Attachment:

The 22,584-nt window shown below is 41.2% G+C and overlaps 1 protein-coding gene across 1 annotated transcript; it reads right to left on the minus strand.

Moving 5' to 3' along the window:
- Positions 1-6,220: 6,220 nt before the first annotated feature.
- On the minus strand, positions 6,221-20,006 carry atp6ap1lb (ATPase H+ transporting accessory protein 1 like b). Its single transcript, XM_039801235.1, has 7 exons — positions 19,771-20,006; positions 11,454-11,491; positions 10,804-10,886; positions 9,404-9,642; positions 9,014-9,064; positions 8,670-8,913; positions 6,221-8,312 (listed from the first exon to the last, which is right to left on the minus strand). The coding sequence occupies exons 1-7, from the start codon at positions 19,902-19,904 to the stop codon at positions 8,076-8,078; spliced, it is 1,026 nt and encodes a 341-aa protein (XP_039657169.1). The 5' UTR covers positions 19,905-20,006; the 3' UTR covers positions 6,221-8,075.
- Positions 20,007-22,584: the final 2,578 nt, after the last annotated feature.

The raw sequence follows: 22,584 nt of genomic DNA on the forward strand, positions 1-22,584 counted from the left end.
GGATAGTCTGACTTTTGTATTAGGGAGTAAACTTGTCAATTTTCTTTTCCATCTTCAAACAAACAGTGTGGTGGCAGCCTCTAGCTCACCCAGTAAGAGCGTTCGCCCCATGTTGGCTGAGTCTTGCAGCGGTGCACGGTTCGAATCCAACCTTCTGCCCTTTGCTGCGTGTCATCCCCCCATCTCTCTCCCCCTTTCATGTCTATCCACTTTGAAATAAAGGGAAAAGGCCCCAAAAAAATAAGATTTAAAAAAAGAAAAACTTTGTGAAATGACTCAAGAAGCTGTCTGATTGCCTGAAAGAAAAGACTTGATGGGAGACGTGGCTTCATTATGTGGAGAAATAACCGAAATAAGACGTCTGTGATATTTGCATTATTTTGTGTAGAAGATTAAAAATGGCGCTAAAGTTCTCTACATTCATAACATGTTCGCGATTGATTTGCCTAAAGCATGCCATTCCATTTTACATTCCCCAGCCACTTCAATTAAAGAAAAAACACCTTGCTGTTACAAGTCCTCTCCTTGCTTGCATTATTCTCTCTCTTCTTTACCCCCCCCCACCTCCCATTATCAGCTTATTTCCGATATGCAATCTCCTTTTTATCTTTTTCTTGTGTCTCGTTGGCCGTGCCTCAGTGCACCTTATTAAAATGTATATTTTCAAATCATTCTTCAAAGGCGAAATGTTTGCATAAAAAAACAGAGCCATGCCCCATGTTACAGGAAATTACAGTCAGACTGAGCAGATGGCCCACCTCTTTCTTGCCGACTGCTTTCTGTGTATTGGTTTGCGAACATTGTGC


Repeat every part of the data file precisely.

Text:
The 22,584-nt window shown below is 41.2% G+C and overlaps 1 protein-coding gene across 1 annotated transcript; it reads right to left on the minus strand.

Moving 5' to 3' along the window:
- Positions 1-6,220: 6,220 nt before the first annotated feature.
- On the minus strand, positions 6,221-20,006 carry atp6ap1lb (ATPase H+ transporting accessory protein 1 like b). Its single transcript, XM_039801235.1, has 7 exons — positions 19,771-20,006; positions 11,454-11,491; positions 10,804-10,886; positions 9,404-9,642; positions 9,014-9,064; positions 8,670-8,913; positions 6,221-8,312 (listed from the first exon to the last, which is right to left on the minus strand). The coding sequence occupies exons 1-7, from the start codon at positions 19,902-19,904 to the stop codon at positions 8,076-8,078; spliced, it is 1,026 nt and encodes a 341-aa protein (XP_039657169.1). The 5' UTR covers positions 19,905-20,006; the 3' UTR covers positions 6,221-8,075.
- Positions 20,007-22,584: the final 2,578 nt, after the last annotated feature.

The raw sequence follows: 22,584 nt of genomic DNA on the forward strand, positions 1-22,584 counted from the left end.
GGATAGTCTGACTTTTGTATTAGGGAGTAAACTTGTCAATTTTCTTTTCCATCTTCAAACAAACAGTGTGGTGGCAGCCTCTAGCTCACCCAGTAAGAGCGTTCGCCCCATGTTGGCTGAGTCTTGCAGCGGTGCACGGTTCGAATCCAACCTTCTGCCCTTTGCTGCGTGTCATCCCCCCATCTCTCTCCCCCTTTCATGTCTATCCACTTTGAAATAAAGGGAAAAGGCCCCAAAAAAATAAGATTTAAAAAAAGAAAAACTTTGTGAAATGACTCAAGAAGCTGTCTGATTGCCTGAAAGAAAAGACTTGATGGGAGACGTGGCTTCATTATGTGGAGAAATAACCGAAATAAGACGTCTGTGATATTTGCATTATTTTGTGTAGAAGATTAAAAATGGCGCTAAAGTTCTCTACATTCATAACATGTTCGCGATTGATTTGCCTAAAGCATGCCATTCCATTTTACATTCCCCAGCCACTTCAATTAAAGAAAAAACACCTTGCTGTTACAAGTCCTCTCCTTGCTTGCATTATTCTCTCTCTTCTTTACCCCCCCCCACCTCCCATTATCAGCTTATTTCCGATATGCAATCTCCTTTTTATCTTTTTCTTGTGTCTCGTTGGCCGTGCCTCAGTGCACCTTATTAAAATGTATATTTTCAAATCATTCTTCAAAGGCGAAATGTTTGCATAAAAAAACAGAGCCATGCCCCATGTTACAGGAAATTACAGTCAGACTGAGCAGATGGCCCACCTCTTTCTTGCCGACTGCTTTCTGTGTATTGGTTTGCGAACATTGTGC